The Isle of Wight Society

January 2017

When the Ward family of Northwood sold off a section of their estate in the West Wight they would have had little idea what  future would unfold for this land. It was land that had been sparsely inhabited by forestry workers and farmers with some salt preparation at one of the farms. Firstly under the manorial system and later under private estate ownership. This was and is Cranmore and Hamstead. A large section of heathland, with clay subsoil, around Cranmore Farm was accessed  by Cranmore Avenue, This road joins with East Close, West Close and Solent Road  to access the northern coastal strip. The southern boundary was Ningwood Common and the Yarmouth Road. It supported mixed grazing, woodland, plus limited arable.

This type of a land occupation would have continued but for the First World War.  Land was sold to provide sites for soldiers who wished to have small holdings.  The scheme was called Plot Land Development and was unusual in Britain. The idea was to allocate three acres, per applicant, that could be self-sustaining.  When looking at maps now it can be seen that boundaries were irregular in some cases and three acres became a guideline. New residents were able to build themselves two bedroom bungalows, clear the land, keep chickens, pigs, goats and sheep, grow produce and aim for self-sufficiency. Many dwellings have been upgraded but there are still a few originals to be seen.

The scheme was continued after WW11 but the promise of free passage to Canada with 50acre plots rather destroyed the marketability on the Island.  During WW11 the straightness of Cranmore Avenue was mistaken by German Intelligence for a runway and was bombed.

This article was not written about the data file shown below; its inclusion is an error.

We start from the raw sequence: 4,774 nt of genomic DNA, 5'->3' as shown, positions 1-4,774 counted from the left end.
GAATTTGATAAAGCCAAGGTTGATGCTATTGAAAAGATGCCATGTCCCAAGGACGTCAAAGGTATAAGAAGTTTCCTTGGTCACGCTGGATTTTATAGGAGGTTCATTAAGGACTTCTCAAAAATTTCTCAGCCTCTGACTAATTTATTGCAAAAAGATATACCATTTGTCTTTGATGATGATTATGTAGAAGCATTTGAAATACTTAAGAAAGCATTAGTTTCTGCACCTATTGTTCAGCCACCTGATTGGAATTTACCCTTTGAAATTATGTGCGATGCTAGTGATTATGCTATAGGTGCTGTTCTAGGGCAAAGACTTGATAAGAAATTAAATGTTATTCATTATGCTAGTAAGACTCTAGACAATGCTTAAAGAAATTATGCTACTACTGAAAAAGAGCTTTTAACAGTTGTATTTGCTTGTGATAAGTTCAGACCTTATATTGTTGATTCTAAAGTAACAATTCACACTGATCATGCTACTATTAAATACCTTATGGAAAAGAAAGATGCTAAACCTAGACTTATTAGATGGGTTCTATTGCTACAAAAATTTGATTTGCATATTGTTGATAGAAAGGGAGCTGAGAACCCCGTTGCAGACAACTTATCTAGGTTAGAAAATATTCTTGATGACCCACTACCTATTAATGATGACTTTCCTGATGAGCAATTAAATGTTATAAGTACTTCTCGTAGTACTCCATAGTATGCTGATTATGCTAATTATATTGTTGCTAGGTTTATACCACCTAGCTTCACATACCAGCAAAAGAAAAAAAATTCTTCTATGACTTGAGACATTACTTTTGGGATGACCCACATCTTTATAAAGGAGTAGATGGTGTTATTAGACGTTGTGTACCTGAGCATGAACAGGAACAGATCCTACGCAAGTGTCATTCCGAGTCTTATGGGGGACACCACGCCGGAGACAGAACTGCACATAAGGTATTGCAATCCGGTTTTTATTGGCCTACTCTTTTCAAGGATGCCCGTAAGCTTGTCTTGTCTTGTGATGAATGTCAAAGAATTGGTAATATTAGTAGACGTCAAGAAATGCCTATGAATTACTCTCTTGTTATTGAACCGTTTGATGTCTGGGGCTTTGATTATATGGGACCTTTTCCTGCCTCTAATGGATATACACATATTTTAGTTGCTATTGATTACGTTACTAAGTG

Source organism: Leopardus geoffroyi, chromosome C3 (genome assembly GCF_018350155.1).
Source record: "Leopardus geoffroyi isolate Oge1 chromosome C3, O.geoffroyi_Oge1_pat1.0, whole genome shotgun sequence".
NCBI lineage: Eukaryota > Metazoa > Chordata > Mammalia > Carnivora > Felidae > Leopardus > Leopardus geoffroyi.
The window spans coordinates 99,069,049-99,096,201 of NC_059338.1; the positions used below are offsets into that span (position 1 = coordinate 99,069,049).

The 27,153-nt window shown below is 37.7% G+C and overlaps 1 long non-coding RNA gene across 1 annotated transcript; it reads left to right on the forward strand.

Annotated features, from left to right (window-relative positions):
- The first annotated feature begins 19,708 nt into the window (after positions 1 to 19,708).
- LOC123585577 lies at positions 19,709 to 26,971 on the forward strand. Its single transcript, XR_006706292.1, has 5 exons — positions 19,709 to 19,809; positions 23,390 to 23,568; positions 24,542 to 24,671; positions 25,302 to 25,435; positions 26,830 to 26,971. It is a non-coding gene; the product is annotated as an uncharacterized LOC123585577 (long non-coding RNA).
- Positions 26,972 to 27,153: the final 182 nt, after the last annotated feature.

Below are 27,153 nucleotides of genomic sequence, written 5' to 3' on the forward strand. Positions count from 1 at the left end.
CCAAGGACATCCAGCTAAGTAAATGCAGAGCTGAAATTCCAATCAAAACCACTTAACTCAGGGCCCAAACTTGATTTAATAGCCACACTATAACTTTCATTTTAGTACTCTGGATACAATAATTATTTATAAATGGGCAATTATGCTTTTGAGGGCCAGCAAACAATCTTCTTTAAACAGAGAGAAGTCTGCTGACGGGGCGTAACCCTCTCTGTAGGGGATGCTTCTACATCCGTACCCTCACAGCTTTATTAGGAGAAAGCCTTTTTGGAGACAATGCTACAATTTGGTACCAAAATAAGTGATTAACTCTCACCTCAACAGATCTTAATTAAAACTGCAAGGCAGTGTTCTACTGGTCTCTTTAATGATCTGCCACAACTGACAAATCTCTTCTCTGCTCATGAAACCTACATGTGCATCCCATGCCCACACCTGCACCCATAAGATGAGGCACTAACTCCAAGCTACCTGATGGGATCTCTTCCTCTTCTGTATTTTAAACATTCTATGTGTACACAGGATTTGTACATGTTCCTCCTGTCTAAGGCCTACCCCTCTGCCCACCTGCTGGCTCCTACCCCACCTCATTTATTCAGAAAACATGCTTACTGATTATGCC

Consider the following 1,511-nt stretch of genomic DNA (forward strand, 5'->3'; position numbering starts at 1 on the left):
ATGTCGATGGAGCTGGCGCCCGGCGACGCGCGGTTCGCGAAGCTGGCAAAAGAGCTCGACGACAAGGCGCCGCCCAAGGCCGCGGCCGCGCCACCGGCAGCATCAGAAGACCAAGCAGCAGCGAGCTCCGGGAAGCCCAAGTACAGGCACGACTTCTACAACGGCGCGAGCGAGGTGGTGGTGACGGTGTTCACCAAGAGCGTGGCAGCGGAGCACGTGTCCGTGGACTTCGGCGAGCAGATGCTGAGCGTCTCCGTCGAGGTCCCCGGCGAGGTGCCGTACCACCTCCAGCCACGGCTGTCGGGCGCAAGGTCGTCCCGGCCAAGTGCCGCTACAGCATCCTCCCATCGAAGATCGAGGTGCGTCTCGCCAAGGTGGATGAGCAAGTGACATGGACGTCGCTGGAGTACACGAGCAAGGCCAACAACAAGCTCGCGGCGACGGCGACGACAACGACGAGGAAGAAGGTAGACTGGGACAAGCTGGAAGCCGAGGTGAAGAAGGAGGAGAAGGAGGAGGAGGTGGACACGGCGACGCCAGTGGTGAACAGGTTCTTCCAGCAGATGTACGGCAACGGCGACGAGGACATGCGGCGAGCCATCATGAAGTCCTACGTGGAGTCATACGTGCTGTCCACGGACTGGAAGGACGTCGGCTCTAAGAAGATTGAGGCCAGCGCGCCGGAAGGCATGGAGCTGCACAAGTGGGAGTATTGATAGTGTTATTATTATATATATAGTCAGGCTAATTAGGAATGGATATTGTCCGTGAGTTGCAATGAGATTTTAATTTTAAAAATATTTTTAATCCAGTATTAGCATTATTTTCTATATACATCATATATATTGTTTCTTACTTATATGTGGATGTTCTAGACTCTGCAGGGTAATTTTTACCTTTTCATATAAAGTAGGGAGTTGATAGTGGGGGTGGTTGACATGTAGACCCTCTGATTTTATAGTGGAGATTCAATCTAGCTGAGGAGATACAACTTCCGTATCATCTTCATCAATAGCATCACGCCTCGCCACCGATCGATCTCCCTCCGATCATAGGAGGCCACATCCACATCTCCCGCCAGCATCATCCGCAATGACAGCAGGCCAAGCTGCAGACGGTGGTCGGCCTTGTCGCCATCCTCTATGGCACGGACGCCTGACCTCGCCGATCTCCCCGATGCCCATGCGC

Hamstead Road is classed as Ancient Highway and belongs to the Crown.  It has no tarmac surface.  The width is 45 ft with 15ft verges including ditches. Any plot has to have deeded permission to cross the verge to access the road! The distinctive Toll House used to collect taxes can still be seen. 

The area also supports two areas of Common Land one is Ningwood Common and the other Crammore Green. The old boundary of the Ward Estate with the Common is marked by a distinct bank behind the plots along the Yarmouth Road. Cranmore Green is at the junction of the roads and tracts on the north close to the coast. It is to be part of the national scheme for A Coastal Path linking the adjacent Bouldnor Marine Heritage Site.  In the 1960s and 1970s there were proposals for houses and a school and a Community Tip but residents fought against both of these for environmental reasons.

Cranmore and Hampstead are under the AONB umbrella. Ningwood Commom has SSSI status to protect species of newts, door-mice butterflies and moths found there. 
Cranmore is one of the many places on the Island with special history and can be said to illustrate Island character not only in its landscape but in its residents too.

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Isle of Wight Society
East Cowes Heritage Centre, 8 Clarence Road
East Cowes, PO32 6EP

Tel: +44 (0) 1983 280310

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